The Best Defense: Routine Public Health Testing
by Kim Krisberg, writer
Late last fall, China entered its fifth epidemic wave of H7N9 influenza, with nearly 600 cases as of
April. About 40 percent of people who become infected die as a result. The virus’s re-emergence has US
public health laboratories on alert.
n this case, however, that heightened awareness isn’t part of a larger
emergency response effort, like the ones public health workers are waging
against Zika virus. If H7N9 evolved into a strain that could easily pass
from person to person—a capability the virus does not currently have—public
health laboratories are prepared to quickly scale up their response systems.
Such a scenario makes clear the importance of well-funded public health
preparedness programs. But in its current form, what the H7N9 threat really
underscores is the critical nature of routine, everyday public health work—
work that typically goes unnoticed and unknown.
“Looking for the usual is where we find the unusual,” said Peter Shult, PhD,
interim laboratory director at the Wisconsin State Laboratory of Hygiene.
“We’re always monitoring for novel viruses. But in the final analysis, it’s about
routine surveillance—that’s the capacity and capability that we need to keep
I t’s critical that public health laboratories be on the
cutting edge of detecting new and emerging conditions
H7N9 has been on Wisconsin’s radar since it first emerged in China in 2013.
Since then, the World Health Organization has reported more than 1,300
human cases in China, with fifth wave case counts the highest so far. Evidence
suggests that most people become infected after contact with infected poultry
or contaminated environments, such as live poultry markets. There is no
evidence of sustained person-to-person transmission of the virus, but WHO
has reported signs of antiviral resistance. In Wisconsin, monitoring for H7N9 is
part of its routine surveillance of seasonal flu strains.
During flu season, Shult said the laboratory typically tests a few thousand flu
specimens, gathering data on which strains are in circulation and monitoring
for potential pandemic threats. If scientists are unable to subtype a specimen,
it indicates a potential novel strain such as H7N9 and further testing is
conducted. Wisconsin is also one of three National Influenza Surveillance
Reference Centers, which means it conducts additional, higher-level molecular
testing that informs the following year’s flu vaccine planning.
News of H7N9’s fifth wave didn’t trigger a surge in the laboratory’s activities,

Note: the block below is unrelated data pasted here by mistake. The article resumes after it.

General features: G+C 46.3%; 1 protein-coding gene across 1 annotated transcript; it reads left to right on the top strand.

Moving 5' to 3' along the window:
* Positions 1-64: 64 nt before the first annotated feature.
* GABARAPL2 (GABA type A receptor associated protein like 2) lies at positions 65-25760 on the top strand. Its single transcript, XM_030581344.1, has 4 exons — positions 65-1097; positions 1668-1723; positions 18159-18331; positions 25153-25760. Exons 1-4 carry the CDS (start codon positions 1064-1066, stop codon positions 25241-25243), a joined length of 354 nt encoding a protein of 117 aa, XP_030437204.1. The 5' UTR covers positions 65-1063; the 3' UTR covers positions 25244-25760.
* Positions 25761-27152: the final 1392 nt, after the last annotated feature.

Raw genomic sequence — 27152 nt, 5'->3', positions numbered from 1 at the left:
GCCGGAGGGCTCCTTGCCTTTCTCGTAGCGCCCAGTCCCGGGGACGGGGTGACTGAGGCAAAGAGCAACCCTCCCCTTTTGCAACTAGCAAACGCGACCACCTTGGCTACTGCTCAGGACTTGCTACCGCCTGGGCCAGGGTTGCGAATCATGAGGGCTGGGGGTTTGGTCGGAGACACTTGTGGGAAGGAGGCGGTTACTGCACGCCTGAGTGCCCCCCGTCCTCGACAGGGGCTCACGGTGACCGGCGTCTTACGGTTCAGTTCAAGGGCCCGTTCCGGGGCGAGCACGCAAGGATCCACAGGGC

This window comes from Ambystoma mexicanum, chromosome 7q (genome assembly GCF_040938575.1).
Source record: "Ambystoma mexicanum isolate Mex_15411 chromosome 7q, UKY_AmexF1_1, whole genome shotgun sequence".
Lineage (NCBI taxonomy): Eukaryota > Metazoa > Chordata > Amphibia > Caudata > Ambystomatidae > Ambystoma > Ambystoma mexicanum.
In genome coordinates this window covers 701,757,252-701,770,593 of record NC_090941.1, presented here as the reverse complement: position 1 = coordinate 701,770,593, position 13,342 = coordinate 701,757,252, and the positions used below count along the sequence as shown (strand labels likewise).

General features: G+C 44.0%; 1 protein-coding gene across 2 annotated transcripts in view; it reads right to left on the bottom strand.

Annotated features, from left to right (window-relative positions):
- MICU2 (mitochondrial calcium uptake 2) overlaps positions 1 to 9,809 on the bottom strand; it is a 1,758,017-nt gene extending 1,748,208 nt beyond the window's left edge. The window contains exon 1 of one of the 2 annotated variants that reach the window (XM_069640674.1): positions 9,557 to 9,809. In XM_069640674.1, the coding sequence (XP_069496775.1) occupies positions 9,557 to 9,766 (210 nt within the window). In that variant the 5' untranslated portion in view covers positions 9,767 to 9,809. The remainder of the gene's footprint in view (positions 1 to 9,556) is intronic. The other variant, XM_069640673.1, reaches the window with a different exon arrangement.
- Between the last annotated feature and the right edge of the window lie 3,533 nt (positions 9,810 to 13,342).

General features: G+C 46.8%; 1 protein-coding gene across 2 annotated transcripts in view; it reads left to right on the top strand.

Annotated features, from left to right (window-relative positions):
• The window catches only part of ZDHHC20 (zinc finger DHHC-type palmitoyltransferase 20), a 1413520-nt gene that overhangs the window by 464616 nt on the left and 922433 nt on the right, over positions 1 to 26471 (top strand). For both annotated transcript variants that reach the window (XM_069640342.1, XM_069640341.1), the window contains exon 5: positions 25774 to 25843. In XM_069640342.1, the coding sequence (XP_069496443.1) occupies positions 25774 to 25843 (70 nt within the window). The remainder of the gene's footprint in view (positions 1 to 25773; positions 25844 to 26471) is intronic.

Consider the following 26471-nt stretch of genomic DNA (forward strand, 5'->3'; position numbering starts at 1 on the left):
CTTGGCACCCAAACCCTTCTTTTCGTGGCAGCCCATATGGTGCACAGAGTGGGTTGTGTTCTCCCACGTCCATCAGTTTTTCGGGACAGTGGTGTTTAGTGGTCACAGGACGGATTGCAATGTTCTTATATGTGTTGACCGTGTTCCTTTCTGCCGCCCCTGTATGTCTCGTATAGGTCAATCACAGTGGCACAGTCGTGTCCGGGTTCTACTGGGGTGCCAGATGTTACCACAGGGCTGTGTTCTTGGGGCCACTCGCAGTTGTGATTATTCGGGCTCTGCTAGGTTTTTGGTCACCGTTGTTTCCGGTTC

Shult reported, though identifying a case in the US would be significant. He
noted that the laboratory has been doing year-round flu surveillance for a
while now, monitoring for travel-related flu strains and responding to novel
strains closer to home, such as the human cases of H3N2v flu, which arise
from swine contact, that were detected in Wisconsin in 2012.
Right now, Shult said the Wisconsin laboratory is prepared and capable of
confronting multiple outbreaks and threats. But the laboratory needs
adequate funding to sustain that capacity.
LAB MATTERS Spring 2017
“For instance, if we had an outbreak of flu and vaccine-preventable disease, we
could handle that given current staffing and equipment,” he said. “But if I take
a hit in dollars, I’d say at that point, all bets are off.”
At the federal level, monies from the Affordable Care Act’s (ACA) Prevention
and Public Health Fund have become wholly entwined with the Centers for
Disease Control and Prevention’s (CDC) base budget and core activities.
Since the ACA’s enactment, the fund has invested $40 million
annually into CDC’s Epidemiology and Laboratory Capacity
(ELC) program, which funds all 50 state health
departments. Of particular importance, ACA ELC
funds are flexible—as opposed to disease-
specific—and that means laboratories can
use them to build, maintain and improve
On the ground in Wisconsin, for
example, the ELC helps fund 20
of 40 bench-level scientists in
the laboratory’s communicable
diseases division. If an
ACA repeal eliminated the
Prevention and Public Health
Fund, “it would cripple us,”
Victor Waddell, PhD,
MS, bureau chief of the
Arizona State Public Health
Laboratory, agreed: “The
(ACA) ELC funding has
become extremely important
to us.” In Arizona, the funds
virus testing, equipment
food-borne disease testing and,
of course, flu surveillance. The
Arizona laboratory conducts routine
seasonal flu testing, rapidly identifying
circulating flu strains, monitoring
for signs of antiviral resistance, and
forwarding rare specimens to CDC for further
isconsin is also one of three National
Influenza Surveillance Reference Centers, which means
it conducts additional, higher-level molecular testing that
informs the following year’s flu vaccine planning.